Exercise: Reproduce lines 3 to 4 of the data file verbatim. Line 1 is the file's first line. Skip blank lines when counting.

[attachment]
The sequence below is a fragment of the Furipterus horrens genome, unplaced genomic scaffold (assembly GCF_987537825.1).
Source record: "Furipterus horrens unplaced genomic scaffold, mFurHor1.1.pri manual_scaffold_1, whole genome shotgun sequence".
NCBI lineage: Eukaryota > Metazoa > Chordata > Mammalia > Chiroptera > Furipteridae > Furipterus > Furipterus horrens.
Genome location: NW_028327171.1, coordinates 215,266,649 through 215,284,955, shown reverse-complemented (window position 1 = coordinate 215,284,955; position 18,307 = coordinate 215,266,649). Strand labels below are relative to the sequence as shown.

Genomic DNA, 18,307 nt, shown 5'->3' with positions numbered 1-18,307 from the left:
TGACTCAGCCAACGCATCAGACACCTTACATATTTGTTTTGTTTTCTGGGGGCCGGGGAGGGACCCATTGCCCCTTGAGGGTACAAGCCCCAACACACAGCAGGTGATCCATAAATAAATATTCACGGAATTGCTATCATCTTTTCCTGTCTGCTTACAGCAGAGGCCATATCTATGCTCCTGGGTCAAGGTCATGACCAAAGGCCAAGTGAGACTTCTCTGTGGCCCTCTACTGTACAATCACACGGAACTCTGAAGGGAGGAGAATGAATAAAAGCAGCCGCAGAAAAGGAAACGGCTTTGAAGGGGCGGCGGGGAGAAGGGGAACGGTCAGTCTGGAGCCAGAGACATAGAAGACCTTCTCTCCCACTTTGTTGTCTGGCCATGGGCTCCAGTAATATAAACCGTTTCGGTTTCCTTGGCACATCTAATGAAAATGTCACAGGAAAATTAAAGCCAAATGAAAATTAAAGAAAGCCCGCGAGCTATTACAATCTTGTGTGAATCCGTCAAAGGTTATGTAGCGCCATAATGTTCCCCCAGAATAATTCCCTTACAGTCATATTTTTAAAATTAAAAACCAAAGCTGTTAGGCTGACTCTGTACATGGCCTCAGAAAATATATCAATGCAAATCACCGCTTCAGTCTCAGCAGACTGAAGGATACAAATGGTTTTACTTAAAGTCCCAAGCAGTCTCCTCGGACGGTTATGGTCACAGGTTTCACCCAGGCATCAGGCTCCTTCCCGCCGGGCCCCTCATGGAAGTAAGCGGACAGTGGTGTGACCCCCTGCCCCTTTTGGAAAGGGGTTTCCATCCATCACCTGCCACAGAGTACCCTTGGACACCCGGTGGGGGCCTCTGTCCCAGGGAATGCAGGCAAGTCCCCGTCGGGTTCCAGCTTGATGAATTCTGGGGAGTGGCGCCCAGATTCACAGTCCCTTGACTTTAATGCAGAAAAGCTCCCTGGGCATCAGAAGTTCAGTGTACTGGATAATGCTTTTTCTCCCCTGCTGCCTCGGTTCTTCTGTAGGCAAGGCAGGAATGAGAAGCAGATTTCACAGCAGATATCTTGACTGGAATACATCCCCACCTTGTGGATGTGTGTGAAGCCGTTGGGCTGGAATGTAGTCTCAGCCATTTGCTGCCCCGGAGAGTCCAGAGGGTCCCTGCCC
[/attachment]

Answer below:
NCBI lineage: Eukaryota > Metazoa > Chordata > Mammalia > Chiroptera > Furipteridae > Furipterus > Furipterus horrens.
Genome location: NW_028327171.1, coordinates 215,266,649 through 215,284,955, shown reverse-complemented (window position 1 = coordinate 215,284,955; position 18,307 = coordinate 215,266,649). Strand labels below are relative to the sequence as shown.